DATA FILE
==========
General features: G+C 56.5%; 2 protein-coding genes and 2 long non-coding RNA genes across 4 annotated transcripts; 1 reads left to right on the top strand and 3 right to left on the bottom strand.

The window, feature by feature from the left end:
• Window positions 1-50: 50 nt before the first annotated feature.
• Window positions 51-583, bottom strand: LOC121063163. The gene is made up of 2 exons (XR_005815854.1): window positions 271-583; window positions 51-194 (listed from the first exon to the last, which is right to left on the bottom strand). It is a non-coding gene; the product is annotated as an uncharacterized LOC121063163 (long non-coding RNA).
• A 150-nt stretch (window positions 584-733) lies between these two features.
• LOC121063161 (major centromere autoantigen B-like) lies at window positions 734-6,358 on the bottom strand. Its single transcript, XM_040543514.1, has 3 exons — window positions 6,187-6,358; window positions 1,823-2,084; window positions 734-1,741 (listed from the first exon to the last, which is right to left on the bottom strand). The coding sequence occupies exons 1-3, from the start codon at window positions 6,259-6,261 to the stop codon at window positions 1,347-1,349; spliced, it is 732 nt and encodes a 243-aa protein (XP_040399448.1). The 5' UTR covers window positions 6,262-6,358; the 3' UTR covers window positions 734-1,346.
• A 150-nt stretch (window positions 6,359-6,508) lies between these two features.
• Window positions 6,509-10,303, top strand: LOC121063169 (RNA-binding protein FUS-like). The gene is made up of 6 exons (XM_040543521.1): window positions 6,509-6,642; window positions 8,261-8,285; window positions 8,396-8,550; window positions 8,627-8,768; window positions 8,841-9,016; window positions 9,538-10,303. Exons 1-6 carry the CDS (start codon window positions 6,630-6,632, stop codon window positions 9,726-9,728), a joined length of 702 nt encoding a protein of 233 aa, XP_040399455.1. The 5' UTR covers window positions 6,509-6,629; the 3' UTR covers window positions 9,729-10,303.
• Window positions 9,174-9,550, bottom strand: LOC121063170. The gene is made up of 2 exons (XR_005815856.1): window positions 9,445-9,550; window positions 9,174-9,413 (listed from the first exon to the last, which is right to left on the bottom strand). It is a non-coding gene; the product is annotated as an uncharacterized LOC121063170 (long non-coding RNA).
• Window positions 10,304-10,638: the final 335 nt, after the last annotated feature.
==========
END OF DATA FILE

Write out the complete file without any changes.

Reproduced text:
General features: G+C 56.5%; 2 protein-coding genes and 2 long non-coding RNA genes across 4 annotated transcripts; 1 reads left to right on the top strand and 3 right to left on the bottom strand.

The window, feature by feature from the left end:
• Window positions 1-50: 50 nt before the first annotated feature.
• Window positions 51-583, bottom strand: LOC121063163. The gene is made up of 2 exons (XR_005815854.1): window positions 271-583; window positions 51-194 (listed from the first exon to the last, which is right to left on the bottom strand). It is a non-coding gene; the product is annotated as an uncharacterized LOC121063163 (long non-coding RNA).
• A 150-nt stretch (window positions 584-733) lies between these two features.
• LOC121063161 (major centromere autoantigen B-like) lies at window positions 734-6,358 on the bottom strand. Its single transcript, XM_040543514.1, has 3 exons — window positions 6,187-6,358; window positions 1,823-2,084; window positions 734-1,741 (listed from the first exon to the last, which is right to left on the bottom strand). The coding sequence occupies exons 1-3, from the start codon at window positions 6,259-6,261 to the stop codon at window positions 1,347-1,349; spliced, it is 732 nt and encodes a 243-aa protein (XP_040399448.1). The 5' UTR covers window positions 6,262-6,358; the 3' UTR covers window positions 734-1,346.
• A 150-nt stretch (window positions 6,359-6,508) lies between these two features.
• Window positions 6,509-10,303, top strand: LOC121063169 (RNA-binding protein FUS-like). The gene is made up of 6 exons (XM_040543521.1): window positions 6,509-6,642; window positions 8,261-8,285; window positions 8,396-8,550; window positions 8,627-8,768; window positions 8,841-9,016; window positions 9,538-10,303. Exons 1-6 carry the CDS (start codon window positions 6,630-6,632, stop codon window positions 9,726-9,728), a joined length of 702 nt encoding a protein of 233 aa, XP_040399455.1. The 5' UTR covers window positions 6,509-6,629; the 3' UTR covers window positions 9,729-10,303.
• Window positions 9,174-9,550, bottom strand: LOC121063170. The gene is made up of 2 exons (XR_005815856.1): window positions 9,445-9,550; window positions 9,174-9,413 (listed from the first exon to the last, which is right to left on the bottom strand). It is a non-coding gene; the product is annotated as an uncharacterized LOC121063170 (long non-coding RNA).
• Window positions 10,304-10,638: the final 335 nt, after the last annotated feature.